Oh, yes.

I enter Mom’s room. It’s 11:17 am. She’s curled up in a fetal position in her bed, winter nightgown on and sweatshirt jacket buttoned up to her neck. She hears me, but I can tell she can’t see me. “Mom, it’s Lori.” I walk closer to her bed. A few steps away she recognizes me and her face lights up. She extends her arms and I kick off my shoes and crawl into bed with her. I scootch down so that my head is on her chest, so that she feels like the Mom, and she hugs me tightly. She tells me she’s so hot, and I unbutton her sweatshirt jacket. “Is that better?” “Oh, yes.”

She squeezes me tightly. I squeeze her back. I tell her I love her. We lay there like that for a while. 

“Well, I guess we should get up,” she says. I stroke her hair away from her face.

I help her sit up, and I suggest outfits from her closet. She vetoes a few choices before approving a colorful top with a bright yellow top beneath. Mom loves layers. 

I guide her into the bathroom. She’s not sure what to do. I turn the shower on, constantly testing it to make sure it’s warm, but not hot. Her skin is paper thin and I want her to be comfortable, but not hurt her. I help her pull her nightgown over her head. She stands there, confused. I ask her if she’d like to shower and she replies, “Oh, yes.”

I gently guide her into the shower, and ask her to hold her head back so that I can wet her hair. I massage shampoo into her long silver hair, and constantly check to make sure no soap drips into her eyes. She stands there, water running down. I take the soap and lather her arms, her torso, her body. I ask her if she can rinse off by herself. “Oh, yes.”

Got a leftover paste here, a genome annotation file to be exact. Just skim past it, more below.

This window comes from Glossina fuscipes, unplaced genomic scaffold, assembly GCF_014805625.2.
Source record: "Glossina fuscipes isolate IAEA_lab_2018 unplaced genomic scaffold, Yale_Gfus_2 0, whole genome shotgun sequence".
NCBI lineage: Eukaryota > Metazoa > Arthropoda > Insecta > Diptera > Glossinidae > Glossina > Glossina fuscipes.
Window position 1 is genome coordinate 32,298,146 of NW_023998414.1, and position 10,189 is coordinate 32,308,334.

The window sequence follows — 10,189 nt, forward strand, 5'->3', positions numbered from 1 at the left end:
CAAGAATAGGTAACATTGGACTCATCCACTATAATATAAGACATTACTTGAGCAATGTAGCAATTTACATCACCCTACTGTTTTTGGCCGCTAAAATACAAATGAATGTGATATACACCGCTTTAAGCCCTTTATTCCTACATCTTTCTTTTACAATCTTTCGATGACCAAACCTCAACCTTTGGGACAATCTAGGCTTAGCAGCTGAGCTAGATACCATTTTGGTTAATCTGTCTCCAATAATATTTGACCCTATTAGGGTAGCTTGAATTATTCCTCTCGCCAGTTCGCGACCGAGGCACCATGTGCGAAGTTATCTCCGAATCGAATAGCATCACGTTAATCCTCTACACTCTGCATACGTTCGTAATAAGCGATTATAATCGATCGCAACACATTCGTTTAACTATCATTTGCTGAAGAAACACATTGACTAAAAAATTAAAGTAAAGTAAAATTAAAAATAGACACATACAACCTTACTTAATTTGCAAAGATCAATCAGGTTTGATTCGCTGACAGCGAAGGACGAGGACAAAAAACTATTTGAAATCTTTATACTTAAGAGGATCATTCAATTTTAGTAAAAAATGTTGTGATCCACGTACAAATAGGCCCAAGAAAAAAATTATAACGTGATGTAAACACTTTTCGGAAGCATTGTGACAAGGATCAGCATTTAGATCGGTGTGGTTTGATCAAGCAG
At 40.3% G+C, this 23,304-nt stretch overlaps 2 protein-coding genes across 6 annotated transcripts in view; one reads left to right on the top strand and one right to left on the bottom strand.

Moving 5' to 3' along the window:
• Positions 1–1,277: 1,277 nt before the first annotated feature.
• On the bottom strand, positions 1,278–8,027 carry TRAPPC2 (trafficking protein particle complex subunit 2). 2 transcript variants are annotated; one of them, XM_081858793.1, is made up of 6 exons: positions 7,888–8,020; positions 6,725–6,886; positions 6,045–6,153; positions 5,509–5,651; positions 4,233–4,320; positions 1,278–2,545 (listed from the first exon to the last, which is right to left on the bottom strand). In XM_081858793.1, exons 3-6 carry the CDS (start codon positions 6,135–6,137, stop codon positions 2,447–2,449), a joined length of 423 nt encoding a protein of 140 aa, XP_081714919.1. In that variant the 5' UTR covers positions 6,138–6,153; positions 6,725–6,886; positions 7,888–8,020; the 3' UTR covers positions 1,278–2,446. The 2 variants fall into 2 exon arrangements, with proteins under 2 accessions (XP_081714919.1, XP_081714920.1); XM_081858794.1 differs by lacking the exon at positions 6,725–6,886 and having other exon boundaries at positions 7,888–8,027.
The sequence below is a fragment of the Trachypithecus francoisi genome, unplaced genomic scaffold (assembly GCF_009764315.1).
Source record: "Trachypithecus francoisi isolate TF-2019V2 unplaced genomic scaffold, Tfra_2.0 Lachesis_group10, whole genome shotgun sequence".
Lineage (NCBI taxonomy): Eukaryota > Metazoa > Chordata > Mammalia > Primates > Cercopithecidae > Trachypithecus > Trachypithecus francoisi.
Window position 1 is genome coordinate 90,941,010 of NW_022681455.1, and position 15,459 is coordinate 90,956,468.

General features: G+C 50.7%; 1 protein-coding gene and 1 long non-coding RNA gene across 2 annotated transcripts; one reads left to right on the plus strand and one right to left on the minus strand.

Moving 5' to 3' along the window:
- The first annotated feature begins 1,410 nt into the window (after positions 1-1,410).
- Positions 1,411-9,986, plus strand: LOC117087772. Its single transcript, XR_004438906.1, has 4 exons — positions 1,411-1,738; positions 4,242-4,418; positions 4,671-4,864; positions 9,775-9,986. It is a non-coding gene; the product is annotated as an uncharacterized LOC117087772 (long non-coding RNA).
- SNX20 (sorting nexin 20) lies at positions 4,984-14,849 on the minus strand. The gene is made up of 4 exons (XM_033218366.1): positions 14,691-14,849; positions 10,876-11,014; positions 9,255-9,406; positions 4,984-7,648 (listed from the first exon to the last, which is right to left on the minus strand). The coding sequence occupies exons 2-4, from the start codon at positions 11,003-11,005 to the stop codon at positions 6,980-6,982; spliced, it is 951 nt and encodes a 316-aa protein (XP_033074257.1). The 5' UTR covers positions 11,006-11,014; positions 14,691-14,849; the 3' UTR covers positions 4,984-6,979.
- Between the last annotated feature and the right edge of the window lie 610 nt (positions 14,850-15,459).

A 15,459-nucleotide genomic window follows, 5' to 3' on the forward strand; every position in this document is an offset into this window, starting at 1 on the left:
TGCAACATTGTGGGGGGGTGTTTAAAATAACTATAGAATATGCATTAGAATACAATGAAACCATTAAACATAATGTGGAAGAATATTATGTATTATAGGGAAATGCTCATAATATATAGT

When she’s rinsed herself, I ask if she’d like me to turn off the water. “Oh, yes.” I hand her a towel, and she buffs herself dry. I help her into her underclothes, then the many layers that she prefers. “Would you like me to do your hair?” “Oh, yes,” she replies. 

She sits on the toilet, and I gently brush her hair, drying it on low, curling it with a round brush. 

Why am I tearing up? I want this moment to last forever. Is this what it feels like to mother? To cherish the moment, and feel so incredibly sad that you know you won’t have it again? I braid her hair and tell her she’s beautiful. “Maybe,” she says. 

I ask her if she’d like to wear earrings. “Oh, yes.” I carefully place them in her ears. “How about a necklace?” “Oh, yes.” I place one, then another, necklace around her neck. I hug her tightly, In my mind, I know that we’re steadily approaching an end. In my heart, I yearn for the magic that would allow this moment to last forever. Oh. Yes.

2 thoughts on “Oh, yes.

  1. Oh Lori, once again you’ve written such an amazing and heart-felt post. Thank you for letting us into your intimate world with your mother. It’s clear to see that it’s not just her journey, it’s yours as well as you travel it with her. So many of us can relate, and you’ve shown us how compassion, patience, and love can color the path. Oh, yes!

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